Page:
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Rabbit at Rest
by John Updike

It's 1989, and Harry "Rabbit" Angstrom feels anything but restful. In fact he's frozen, incapacitated by his fear of death--and in the final year of the Reagan era, he's right to be afraid. His 55-year-old body, swollen with beer and munchies and racked with chest pains, wears its bulk "like a set of blankets the decades have brought one by one." He suspects that his son Nelson, who's recently taken over the family car dealership, is embezzling money to support a cocaine habit.

Indeed, from Rabbit's vantage point--which alternates between a winter condo in Florida and the ancestral digs in Pennsylvania, not to mention a detour to an intensive care unit--decay is overtaking the entire world. The budget deficit is destroying America, his accountant is dying of AIDS, and a terrorist bomb has just destroyed Pan Am Flight 103 above Lockerbie, Scotland. This last incident, with its rapid transit from life to death, hits Rabbit particularly hard.



Topic: Rabbit at Rest: John Updike (1 of 12), Read 12 times Conf: CONSTANT READER From: Steve Warbasse (wk4@qwest.net) Date: Sunday, June 03, 2001 08:50 AM Standing amid the tan, excited post-Christmas crowd at the Southwest Florida Regional Airport, Rabbit Angstrom has a funny sudden feeling that what he has come to meet, what's floating in unseen about to land, is not his son Nelson and daughter-in-law Pru and their two children but something more ominous and intimately his: his own death, shaped vaguely like an airplane. Well, not much doubt about where we're going here, right from the opening sentence. 2001, will he be alive? When we have to readjust our mental picture of Rabbit, the answer to that question seems self-evident: . . . Harry remorsefully feels the bulk, two hundred thirty pounds the kindest scales say, that has enwrapped him at the age of fifty-five like a set of blankets the decades have brought one by one. I really don't like it that Rabbit is so young. Steve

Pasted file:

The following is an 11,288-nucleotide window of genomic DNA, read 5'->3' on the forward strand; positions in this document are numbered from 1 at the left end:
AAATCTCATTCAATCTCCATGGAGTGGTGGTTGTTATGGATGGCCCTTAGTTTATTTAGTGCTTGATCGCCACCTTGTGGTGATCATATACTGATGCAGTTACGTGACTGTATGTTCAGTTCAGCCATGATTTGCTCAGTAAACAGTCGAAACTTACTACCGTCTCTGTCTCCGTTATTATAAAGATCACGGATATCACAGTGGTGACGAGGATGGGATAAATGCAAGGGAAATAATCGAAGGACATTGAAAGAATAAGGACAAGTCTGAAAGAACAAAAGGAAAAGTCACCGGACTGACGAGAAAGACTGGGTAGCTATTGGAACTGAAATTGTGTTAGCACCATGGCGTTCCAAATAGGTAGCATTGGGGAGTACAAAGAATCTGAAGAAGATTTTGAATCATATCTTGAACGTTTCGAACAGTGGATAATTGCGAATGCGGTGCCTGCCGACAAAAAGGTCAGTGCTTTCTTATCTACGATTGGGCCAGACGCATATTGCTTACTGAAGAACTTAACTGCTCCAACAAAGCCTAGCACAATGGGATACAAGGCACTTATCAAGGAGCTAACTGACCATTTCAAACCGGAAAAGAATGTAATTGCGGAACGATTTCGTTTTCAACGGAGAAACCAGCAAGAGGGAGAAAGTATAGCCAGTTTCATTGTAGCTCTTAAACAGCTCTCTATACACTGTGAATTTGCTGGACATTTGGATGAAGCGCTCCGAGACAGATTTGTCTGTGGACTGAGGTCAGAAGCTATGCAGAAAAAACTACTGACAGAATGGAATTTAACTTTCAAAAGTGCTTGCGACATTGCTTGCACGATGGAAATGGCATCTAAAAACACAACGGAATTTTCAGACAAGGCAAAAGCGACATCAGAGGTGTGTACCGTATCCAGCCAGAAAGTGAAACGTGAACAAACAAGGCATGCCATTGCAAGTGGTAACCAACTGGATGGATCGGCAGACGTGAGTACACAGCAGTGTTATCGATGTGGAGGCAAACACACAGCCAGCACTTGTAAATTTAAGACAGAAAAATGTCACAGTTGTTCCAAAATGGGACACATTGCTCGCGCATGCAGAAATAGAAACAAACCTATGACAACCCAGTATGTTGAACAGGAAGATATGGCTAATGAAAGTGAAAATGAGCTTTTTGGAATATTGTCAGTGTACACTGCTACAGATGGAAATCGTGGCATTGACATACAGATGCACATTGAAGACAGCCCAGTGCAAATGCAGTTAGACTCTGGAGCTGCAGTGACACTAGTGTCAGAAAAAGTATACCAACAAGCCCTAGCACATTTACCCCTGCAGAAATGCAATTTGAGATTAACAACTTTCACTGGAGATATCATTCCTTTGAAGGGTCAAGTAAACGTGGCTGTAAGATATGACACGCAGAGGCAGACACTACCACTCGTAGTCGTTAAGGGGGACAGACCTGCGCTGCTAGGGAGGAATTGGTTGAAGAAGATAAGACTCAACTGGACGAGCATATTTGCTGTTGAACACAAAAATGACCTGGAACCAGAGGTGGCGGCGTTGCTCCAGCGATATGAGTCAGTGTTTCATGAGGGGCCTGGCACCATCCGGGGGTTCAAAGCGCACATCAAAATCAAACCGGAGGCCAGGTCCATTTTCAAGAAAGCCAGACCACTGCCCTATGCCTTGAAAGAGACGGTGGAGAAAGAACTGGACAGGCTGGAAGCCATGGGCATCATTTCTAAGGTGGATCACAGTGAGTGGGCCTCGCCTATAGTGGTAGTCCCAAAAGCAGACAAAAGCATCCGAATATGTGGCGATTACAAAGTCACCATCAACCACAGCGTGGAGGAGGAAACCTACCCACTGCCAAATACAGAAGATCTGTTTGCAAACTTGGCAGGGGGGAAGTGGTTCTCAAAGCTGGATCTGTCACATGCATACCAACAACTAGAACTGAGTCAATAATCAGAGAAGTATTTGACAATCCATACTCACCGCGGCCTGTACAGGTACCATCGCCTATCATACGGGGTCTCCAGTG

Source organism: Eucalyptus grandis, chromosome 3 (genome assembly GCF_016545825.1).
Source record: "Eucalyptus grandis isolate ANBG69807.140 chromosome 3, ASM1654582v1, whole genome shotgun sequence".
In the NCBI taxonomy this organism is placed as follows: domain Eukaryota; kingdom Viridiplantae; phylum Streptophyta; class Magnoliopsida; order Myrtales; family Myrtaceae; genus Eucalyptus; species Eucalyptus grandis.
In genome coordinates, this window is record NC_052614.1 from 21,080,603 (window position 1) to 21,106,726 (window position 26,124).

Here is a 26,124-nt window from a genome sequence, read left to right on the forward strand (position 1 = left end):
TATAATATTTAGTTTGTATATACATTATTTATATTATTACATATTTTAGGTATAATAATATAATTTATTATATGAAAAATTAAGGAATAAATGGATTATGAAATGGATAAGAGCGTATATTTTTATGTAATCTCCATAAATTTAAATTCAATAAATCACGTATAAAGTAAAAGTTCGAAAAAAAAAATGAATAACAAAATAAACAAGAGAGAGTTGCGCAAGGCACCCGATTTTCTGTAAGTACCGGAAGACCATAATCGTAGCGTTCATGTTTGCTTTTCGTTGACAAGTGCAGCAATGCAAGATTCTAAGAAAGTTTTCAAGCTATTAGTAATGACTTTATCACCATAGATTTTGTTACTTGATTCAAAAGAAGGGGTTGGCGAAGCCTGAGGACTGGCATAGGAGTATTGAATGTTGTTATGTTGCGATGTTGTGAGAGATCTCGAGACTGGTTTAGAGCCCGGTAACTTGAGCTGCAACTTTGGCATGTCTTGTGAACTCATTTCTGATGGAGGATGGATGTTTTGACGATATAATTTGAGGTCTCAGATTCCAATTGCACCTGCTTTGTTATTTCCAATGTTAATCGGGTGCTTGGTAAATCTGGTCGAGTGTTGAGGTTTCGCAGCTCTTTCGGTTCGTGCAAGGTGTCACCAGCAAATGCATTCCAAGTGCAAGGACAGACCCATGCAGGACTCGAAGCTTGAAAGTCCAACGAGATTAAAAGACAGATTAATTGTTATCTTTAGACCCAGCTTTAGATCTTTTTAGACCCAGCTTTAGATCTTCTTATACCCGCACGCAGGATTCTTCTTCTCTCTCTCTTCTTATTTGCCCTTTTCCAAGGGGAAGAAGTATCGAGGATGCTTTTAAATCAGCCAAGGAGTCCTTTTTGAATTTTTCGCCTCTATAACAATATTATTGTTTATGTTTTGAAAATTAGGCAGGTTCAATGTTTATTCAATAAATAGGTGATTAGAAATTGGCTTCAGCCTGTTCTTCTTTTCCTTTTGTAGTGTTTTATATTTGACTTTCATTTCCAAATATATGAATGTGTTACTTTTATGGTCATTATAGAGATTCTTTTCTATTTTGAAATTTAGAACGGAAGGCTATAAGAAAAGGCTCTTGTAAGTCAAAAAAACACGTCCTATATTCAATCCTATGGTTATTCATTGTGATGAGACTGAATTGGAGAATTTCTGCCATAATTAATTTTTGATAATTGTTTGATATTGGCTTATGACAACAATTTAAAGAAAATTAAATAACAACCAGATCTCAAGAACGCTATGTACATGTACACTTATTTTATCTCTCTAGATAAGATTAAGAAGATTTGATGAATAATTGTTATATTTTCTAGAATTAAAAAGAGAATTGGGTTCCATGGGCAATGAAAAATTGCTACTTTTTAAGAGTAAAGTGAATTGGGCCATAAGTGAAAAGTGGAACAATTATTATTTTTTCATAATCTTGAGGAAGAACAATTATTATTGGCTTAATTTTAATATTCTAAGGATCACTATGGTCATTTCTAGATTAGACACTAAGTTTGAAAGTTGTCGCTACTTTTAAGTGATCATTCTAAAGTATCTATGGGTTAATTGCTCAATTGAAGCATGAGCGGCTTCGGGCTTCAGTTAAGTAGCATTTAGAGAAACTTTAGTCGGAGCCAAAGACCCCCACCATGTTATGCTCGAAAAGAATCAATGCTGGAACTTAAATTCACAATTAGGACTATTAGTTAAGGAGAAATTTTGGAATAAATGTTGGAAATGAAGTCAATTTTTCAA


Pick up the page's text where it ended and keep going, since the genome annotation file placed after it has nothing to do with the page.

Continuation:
Topic: Rabbit at Rest: John Updike (2 of 12), Read 14 times Conf: CONSTANT READER From: Beej Connor (connorva@mindspring.com) Date: Sunday, June 03, 2001 08:57 AM That bothered me, too, that he is so young. It makes me wonder why Updike did not want to continue Harry's life, I would have loved to experienced Harry as a crotchety old man, lusting after young women... poking Nelson with his cane. Updike prepares us with slight aches in the chest, shortness of breath..but I'm not prepared to lose Harry yet. Beej
Topic: Rabbit at Rest: John Updike (3 of 12), Read 14 times Conf: CONSTANT READER From: R Bavetta (rbavetta@prodigy.net) Date: Sunday, June 03, 2001 11:04 AM I'm well into this one now. Harry's coming off more likeable in many ways. Still snappy with the son, still pretty obtuse. I mean, keeerist, it's 1989 and he's having chest pains and he's unaware of the health implications of what he's been eating? That scene out on the boat with Judy is something else. He rose to the occasion. Ruth "Consider my traveling expenses: Poetry---all of it---is a trip into the unknown." Vladimir Mayakovsky
Topic: Rabbit at Rest: John Updike (4 of 12), Read 13 times Conf: CONSTANT READER From: Beej Connor (connorva@mindspring.com) Date: Sunday, June 03, 2001 12:29 PM Ruth, you have passed me..i am just coming up on the part where they are going to rent the Sunfish...Saturdays are hard for me to sit and just read, but today is Sunday and the kids have gone to swim.. at that country club that brings me sooooo much shame... Beej
Topic: Rabbit at Rest: John Updike (5 of 12), Read 9 times Conf: CONSTANT READER From: Beej Connor (connorva@mindspring.com) Date: Sunday, June 03, 2001 12:40 PM I like Pru. She watches what Rabbit eats. She is concerned about him. "She would take care of me." Harry thinks. I think so, too. I really like this Pru. Beej